Flashing Light in the night sky by Karmavor

flarkey

Senior Member.
Staff member
Hey everone,

@Mick West suggested that I post this in a thread - in a recent "Twitter space" discussion user @Karmavor introuduced a video of a flashing light in the night sky that he suggested was a UFO. I subsequently went on to (probably) identfy the flashing object in the video. This thread will hopefully show my methodology so that other may can do the same in future. I've used this method before on Reddit to identify the ISS in a UFO video, and to identfiy a train of Starlink Satellites in a UFO video, but had never used it for a single flashing satellite.

The video
The video was taken in Sedona, Arizona and shows a repeatedly flashing light moving quite slowly. The date and time of the recording is overlaid on the video - . At one point he shines a laser at the exact area of the sky that the light is flashing. Some stars can be seen in the video.


Source: https://twitter.com/karmavor/status/1565412882669457408?s=20&t=Z93b1P3sR8w0WrFJ1p57dg


He seems to be pleased that Mick couldnt immediately explain it:

Source: https://twitter.com/karmavor/status/1565452270522683392?s=20&t=Z93b1P3sR8w0WrFJ1p57dg


My initial Hypothesis
My first idea was that this was a flashing or tumbling satellite. As a backyard satellite observer of over 30 years flashers or tumblers are commonly seen during any observation session. The flash happens when a particularly reflective part of a rotating satellite shines sunlight directly at your location. This can happen just once, or repeatedly over a number of minutes.

http://www.satobs.org/tumble/tumbleintro.html

Step 1 Where in the world?:
Karmavor seemed relucted to give his exact location, so I started a DM with him and he gave me the exact lat long of the recording location (I will withold his exact location from this thread) - but he had previosuly stated it was in Sedona. I shared all my analysis in realtime with him, it took about half an hour to do this. I also confirmed with him that the date on the video was 10 Sept 2021 at not 9 Oct 2021 (US vs RoW date formats).

1662195602282.png

Step 2: Where in the sky...?
The video shows some stars. In some videos you can easily identfy the constellation that is in frame, but I couldnt work out exactly where in the sky we were looking due to the quality of the video.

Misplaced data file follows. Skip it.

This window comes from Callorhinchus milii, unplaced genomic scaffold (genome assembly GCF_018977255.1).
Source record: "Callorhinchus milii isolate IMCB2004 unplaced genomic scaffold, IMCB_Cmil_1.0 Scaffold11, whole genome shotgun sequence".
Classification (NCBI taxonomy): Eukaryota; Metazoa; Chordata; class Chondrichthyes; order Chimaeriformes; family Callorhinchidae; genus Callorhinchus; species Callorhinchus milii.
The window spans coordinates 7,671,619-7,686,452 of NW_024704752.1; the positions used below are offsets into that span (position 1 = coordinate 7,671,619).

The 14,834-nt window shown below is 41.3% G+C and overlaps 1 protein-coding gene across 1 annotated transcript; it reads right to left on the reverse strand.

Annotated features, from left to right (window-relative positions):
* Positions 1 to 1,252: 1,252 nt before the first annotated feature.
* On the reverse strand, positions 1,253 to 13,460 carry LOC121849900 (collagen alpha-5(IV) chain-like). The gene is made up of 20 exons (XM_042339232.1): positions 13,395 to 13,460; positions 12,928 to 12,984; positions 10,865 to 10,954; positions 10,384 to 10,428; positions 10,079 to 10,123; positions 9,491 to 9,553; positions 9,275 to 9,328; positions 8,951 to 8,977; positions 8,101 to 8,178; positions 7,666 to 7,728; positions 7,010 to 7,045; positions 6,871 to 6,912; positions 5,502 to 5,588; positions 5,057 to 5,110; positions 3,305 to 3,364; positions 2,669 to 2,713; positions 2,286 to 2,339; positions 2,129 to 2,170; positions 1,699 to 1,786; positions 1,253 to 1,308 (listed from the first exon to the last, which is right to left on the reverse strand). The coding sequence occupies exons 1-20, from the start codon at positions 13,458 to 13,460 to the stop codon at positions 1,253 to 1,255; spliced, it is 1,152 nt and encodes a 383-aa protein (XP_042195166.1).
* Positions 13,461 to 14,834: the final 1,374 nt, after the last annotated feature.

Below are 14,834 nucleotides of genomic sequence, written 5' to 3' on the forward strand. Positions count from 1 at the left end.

Screen Shot 2022-09-03 at 10.54.00.png

To identify and annotate starsacapes I use the astrometry.net website. Upload a pic of the night sky, click begin, and it will (within about 10 mins) identify the stars and constellation in the sky. It works really well and quickly showed that we were looking towards the constallation of Cygnus (the swan).

https://nova.astrometry.net/user_images/6415392#annotated

1662198918919.png

3. Check Satellite historical passes
The best website I have found for checking historical satallite passes is in-the-sky.org. Although heavens-above.com does this too I think in-the-sky.org is more accurate - it uses the orbital elements that were valid at that time of the sighting, wheres heavens-above just uses the current orbital elements (I think?!). The downside of in-the-sky.org is that location specific info isnt in the URL, so linking to a particular satellite pass for a particular location isnt as easy.

After setting the observers location, and going to the 'spacecraft > planetarium of satellites " menu, and then setting the date and time to 10 Sept 2021 at 2326hrs it was possible to see the satellites that would have been visible to Karmavor at the time of recording the video:

1662196754452.png

4. Closing on on the Flasher
In PowerPoint I overlaid a screen shot of the video showing the laser pointer with the planetarium view. I adjusted the screen shots so they aligned.

1662197078892.png

This showed that the laser was pointing at the position of just one satellite - Globalstar M054. The red-satelllte icon shows that it would have been illuminated by the sun, but would probably have been to faint to see, but that it was possible for it to be a flasher. (Obviously Satellites not illuminated by the sun cant reflect its light)

1662197138810.png

5. Was it a flasher?

I then simply Googled some inormation about Globalstar M054. Details of the satellite are here - although there's nothing conclusive about it flashing.

http://claudelafleur.qc.ca/Spacecrafts-1999.html#Globalstar-54

https://www.n2yo.com/satellite/?s=25885
1662197311838.png

So then I googled "Globalstar M054 flash" and the first return that came up was this:

1662197404612.png


The link give this 2 minute exposure picture of the sateillte flashing as it moves through the night sky.